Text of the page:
Thus, the EU faces internal political divisions and conceptual dilemmas as it confronts the conflicting imperatives of an interest-based versus a values-based geostrategic orientation going forward. The heated debate over the EU-China Comprehensive Agreement on Investment (CAI), which was concluded in principle in December 2020, demonstrates the divergence of opinions. In this case, economic interests trumped values as well as a longstanding geopolitical commitment to transatlantic policy coordination.
In Central Asia, a Wilson Center study using public opinion data gathered from 2017-2019 by Central Asia Barometer and the Eurasian Development Bank compared population attitudes toward the US, China and Russia. It found that Russia is most favored by far while “China is in a relatively well regarded second place, and the US comes in decidedly last.”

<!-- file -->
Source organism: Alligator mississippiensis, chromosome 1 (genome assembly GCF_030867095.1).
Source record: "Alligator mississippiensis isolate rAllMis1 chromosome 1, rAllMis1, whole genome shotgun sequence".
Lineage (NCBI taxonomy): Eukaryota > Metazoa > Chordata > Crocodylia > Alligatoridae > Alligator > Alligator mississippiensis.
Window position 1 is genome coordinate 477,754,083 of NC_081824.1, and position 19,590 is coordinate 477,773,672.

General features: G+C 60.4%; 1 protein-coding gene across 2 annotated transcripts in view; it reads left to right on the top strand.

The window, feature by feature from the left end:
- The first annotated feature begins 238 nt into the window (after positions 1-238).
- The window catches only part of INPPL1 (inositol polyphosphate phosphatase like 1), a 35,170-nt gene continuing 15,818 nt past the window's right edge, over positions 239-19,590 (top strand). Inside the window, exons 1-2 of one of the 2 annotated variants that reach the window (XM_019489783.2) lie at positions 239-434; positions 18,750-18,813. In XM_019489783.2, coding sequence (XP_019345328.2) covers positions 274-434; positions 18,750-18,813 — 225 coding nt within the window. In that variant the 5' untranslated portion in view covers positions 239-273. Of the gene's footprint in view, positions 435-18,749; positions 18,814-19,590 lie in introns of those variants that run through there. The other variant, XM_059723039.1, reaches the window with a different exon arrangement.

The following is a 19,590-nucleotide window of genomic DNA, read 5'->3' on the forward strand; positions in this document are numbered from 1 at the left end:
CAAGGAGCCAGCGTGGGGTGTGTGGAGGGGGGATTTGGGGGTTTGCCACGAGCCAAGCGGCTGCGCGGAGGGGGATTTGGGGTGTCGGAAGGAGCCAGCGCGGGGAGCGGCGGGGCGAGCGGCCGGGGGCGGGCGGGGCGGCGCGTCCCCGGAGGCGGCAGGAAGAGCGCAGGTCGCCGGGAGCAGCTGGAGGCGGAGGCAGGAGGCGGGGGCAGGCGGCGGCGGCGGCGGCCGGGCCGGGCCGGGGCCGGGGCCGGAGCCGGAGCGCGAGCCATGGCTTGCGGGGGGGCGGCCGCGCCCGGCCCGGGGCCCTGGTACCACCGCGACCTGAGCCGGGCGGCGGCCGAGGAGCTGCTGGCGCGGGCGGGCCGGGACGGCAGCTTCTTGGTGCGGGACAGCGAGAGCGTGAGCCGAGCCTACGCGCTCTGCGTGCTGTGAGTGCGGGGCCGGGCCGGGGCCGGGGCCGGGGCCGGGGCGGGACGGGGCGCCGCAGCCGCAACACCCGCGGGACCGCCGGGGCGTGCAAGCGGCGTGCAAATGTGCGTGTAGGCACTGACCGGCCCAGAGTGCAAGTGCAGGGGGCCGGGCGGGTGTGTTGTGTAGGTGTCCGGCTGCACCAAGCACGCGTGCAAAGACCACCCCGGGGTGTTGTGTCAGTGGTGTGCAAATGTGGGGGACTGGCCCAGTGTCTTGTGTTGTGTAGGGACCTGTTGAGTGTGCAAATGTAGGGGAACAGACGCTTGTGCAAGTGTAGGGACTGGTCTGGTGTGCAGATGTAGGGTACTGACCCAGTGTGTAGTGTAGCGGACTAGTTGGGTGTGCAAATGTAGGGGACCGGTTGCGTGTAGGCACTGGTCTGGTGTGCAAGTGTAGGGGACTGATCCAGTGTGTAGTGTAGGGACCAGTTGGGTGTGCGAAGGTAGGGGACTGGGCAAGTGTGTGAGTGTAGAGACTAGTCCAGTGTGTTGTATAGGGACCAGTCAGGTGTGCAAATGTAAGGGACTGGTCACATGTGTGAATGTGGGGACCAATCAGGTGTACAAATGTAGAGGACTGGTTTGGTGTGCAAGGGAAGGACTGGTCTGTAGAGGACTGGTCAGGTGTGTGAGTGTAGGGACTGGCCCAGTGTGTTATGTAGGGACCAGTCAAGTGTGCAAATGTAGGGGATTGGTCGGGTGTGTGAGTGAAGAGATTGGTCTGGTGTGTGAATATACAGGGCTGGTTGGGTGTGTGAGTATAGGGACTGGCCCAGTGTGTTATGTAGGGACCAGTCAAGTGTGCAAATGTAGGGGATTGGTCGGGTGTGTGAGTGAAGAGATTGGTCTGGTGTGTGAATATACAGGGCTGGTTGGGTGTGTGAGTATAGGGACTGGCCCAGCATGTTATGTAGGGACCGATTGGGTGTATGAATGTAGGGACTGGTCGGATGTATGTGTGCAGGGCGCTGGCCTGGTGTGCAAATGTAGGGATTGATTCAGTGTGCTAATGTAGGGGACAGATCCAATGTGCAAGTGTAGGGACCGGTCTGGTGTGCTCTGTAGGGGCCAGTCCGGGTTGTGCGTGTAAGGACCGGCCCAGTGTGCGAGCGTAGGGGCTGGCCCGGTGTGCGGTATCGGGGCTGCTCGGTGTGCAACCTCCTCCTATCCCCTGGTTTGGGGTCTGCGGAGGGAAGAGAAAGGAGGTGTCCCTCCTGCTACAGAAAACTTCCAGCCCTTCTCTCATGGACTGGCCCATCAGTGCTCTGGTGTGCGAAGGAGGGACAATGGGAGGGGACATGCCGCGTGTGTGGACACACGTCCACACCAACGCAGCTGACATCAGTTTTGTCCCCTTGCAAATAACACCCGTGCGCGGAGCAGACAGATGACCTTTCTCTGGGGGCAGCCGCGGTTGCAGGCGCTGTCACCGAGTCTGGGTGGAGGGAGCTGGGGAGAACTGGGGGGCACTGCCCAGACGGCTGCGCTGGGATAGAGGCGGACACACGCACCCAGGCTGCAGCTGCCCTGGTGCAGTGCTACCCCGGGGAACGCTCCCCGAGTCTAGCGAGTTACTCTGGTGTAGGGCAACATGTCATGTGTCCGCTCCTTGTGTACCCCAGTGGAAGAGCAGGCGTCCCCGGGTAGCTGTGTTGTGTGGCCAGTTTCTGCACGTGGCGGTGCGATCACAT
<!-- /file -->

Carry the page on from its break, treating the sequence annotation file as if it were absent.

The situation in South Asia is conflicted. On the one hand, India is hostile to the BRI and China’s presence in South Asia and the Indian Ocean region because China is viewed as an outright strategic threat to India’s economic, political and territorial sovereignty. A January 2021 poll by India Today found that 82 percent favored a ban on Chinese imports and mobile phone apps. An August 2020 poll soon after Sino-Indian border clashes in Ladakh that led to the deaths of 20 Indian troops found that 84 percent believed that Xi Jinping had betrayed promises he had made to Indian Prime Minister Narendra Modi.
On the other hand, China is Pakistan’s “all-weather friend” who supports Islamabad’s military-strategic confrontation with New Delhi and is financing the US$62 billion China-Pakistan Economic Corridor (CPEC) that connects China to the strategically situated port of Gwadar on the Arabian Sea near the Persian Gulf.